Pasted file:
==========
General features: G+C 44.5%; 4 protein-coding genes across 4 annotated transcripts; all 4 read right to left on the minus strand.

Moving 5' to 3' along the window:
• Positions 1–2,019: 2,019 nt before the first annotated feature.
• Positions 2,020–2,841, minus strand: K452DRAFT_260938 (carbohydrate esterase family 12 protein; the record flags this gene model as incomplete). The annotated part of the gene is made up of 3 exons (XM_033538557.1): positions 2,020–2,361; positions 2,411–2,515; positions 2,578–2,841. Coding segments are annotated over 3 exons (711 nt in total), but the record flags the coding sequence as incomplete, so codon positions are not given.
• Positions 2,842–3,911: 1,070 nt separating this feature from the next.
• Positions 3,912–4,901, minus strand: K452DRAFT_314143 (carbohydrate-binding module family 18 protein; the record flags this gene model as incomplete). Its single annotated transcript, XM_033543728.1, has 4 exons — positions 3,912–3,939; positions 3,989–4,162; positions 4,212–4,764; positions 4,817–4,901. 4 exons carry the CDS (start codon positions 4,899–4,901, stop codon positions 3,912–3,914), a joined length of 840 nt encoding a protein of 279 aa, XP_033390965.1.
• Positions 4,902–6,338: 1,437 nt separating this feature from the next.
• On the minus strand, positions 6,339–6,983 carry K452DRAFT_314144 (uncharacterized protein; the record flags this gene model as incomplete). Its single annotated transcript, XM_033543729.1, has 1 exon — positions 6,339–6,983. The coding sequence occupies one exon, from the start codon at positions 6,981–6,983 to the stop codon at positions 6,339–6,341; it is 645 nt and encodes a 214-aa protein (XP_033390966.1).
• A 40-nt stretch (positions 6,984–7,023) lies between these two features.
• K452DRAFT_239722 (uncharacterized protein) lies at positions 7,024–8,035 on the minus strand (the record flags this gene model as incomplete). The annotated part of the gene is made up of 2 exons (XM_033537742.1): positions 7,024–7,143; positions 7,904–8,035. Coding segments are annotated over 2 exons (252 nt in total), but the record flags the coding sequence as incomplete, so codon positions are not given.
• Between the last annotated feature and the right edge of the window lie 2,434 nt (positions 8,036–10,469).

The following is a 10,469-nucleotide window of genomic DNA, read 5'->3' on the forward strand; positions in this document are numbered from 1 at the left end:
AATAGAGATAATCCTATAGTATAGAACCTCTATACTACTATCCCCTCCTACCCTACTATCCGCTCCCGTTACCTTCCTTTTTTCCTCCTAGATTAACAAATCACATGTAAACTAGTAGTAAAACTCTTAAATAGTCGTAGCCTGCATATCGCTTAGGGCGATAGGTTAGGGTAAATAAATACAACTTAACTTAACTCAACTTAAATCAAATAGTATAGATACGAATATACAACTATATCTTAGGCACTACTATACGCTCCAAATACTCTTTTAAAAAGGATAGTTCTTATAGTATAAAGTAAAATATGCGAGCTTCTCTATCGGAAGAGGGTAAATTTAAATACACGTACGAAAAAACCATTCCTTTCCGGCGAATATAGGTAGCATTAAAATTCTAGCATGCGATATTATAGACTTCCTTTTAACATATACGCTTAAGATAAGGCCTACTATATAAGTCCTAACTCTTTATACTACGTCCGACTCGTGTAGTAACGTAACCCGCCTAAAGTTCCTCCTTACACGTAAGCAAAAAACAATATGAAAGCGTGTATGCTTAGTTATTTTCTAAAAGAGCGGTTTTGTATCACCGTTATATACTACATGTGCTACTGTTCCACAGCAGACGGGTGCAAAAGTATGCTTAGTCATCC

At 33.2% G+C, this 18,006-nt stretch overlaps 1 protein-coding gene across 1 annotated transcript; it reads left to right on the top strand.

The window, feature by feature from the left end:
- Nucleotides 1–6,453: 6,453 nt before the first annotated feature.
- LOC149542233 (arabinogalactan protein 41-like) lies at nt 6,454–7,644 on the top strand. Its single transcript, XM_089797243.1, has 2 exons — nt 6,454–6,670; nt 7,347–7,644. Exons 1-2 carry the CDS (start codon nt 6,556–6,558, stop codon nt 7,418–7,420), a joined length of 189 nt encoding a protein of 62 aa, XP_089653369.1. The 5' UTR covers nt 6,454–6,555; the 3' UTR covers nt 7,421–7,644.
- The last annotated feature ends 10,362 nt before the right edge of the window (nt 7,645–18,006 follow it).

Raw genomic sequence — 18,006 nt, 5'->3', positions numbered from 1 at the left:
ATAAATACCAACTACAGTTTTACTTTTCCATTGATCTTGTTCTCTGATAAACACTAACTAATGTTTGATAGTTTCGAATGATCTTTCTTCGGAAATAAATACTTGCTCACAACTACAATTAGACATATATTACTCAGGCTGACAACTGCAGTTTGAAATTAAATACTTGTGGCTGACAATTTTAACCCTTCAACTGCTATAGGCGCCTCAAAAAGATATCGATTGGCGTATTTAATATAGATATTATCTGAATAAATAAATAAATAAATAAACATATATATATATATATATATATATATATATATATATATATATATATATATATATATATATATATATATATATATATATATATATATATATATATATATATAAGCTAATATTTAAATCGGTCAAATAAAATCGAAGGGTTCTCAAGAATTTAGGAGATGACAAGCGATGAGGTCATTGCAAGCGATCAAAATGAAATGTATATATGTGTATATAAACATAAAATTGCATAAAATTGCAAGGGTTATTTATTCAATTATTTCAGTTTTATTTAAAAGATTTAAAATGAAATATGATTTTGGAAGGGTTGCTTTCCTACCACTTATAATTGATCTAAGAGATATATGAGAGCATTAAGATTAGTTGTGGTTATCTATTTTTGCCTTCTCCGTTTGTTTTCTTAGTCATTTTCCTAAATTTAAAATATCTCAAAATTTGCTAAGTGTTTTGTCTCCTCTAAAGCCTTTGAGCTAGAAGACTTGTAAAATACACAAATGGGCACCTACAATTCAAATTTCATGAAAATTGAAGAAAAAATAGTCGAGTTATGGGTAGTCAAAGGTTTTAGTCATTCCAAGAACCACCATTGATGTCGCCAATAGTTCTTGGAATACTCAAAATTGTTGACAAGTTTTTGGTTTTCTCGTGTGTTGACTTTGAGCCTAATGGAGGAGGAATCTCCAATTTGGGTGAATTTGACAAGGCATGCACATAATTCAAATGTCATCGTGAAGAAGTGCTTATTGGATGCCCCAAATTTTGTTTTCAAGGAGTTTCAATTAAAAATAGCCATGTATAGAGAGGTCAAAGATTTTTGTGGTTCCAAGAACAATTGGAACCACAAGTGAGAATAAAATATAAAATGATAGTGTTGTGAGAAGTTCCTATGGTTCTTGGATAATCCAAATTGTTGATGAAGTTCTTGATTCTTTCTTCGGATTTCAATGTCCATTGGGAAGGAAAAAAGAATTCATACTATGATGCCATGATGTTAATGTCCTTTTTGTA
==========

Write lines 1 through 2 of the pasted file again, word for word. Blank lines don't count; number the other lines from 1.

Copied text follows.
General features: G+C 44.5%; 4 protein-coding genes across 4 annotated transcripts; all 4 read right to left on the minus strand.

Moving 5' to 3' along the window: